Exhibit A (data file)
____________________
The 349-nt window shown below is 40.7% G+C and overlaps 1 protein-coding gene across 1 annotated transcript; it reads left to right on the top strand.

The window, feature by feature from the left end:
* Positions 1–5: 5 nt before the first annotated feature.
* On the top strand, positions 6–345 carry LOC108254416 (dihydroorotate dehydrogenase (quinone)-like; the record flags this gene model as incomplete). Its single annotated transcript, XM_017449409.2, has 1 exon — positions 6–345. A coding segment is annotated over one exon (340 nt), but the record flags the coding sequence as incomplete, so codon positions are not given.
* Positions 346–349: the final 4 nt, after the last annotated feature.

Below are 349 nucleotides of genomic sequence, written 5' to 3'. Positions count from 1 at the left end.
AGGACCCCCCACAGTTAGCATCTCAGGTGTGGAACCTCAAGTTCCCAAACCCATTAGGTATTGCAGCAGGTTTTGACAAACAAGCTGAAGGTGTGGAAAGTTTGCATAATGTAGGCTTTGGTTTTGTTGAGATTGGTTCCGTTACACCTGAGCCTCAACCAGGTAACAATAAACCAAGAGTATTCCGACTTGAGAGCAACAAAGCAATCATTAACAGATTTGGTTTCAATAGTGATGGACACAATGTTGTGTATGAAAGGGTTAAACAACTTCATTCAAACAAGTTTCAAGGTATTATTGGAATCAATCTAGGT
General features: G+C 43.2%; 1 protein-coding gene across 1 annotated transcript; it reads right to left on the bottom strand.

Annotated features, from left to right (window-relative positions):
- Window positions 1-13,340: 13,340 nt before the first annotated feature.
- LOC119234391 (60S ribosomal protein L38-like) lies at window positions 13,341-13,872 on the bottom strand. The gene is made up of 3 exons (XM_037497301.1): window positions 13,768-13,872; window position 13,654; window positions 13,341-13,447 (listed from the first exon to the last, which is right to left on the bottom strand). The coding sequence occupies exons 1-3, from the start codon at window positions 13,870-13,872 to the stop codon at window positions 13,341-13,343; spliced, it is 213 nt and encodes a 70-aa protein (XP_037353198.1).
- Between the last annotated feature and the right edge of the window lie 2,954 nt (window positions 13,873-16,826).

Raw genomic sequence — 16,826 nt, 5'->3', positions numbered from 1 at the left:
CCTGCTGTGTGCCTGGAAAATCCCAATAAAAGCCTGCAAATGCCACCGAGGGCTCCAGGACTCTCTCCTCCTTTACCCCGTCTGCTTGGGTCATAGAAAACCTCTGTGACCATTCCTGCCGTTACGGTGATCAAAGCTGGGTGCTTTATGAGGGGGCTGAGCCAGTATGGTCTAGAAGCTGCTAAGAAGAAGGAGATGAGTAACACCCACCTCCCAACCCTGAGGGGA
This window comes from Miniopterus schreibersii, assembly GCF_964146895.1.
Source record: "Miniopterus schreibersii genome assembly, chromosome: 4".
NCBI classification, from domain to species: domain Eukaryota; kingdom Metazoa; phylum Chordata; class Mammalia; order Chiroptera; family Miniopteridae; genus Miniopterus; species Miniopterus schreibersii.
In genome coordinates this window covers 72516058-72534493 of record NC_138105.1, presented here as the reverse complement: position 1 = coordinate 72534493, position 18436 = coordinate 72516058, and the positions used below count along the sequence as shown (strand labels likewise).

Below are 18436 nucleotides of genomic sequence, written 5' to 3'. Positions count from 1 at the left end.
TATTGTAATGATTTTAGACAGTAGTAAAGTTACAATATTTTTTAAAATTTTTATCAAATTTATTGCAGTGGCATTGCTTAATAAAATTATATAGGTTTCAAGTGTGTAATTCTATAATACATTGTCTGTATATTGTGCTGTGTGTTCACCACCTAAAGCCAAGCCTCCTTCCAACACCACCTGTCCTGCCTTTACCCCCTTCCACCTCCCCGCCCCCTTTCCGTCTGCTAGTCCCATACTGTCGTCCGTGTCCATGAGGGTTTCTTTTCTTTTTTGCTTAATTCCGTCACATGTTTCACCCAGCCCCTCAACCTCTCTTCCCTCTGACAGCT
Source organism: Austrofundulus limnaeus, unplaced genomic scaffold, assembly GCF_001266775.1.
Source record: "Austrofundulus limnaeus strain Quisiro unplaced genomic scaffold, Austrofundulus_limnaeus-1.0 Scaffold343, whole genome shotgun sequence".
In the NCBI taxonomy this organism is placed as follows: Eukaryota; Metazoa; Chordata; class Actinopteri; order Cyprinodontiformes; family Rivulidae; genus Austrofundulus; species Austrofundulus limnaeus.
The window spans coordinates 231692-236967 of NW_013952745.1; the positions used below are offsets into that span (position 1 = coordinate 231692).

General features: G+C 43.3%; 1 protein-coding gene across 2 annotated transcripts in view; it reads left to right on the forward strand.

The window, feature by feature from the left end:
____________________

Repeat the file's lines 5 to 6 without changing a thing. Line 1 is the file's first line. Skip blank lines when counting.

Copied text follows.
* Positions 346–349: the final 4 nt, after the last annotated feature.

Below are 349 nucleotides of genomic sequence, written 5' to 3'. Positions count from 1 at the left end.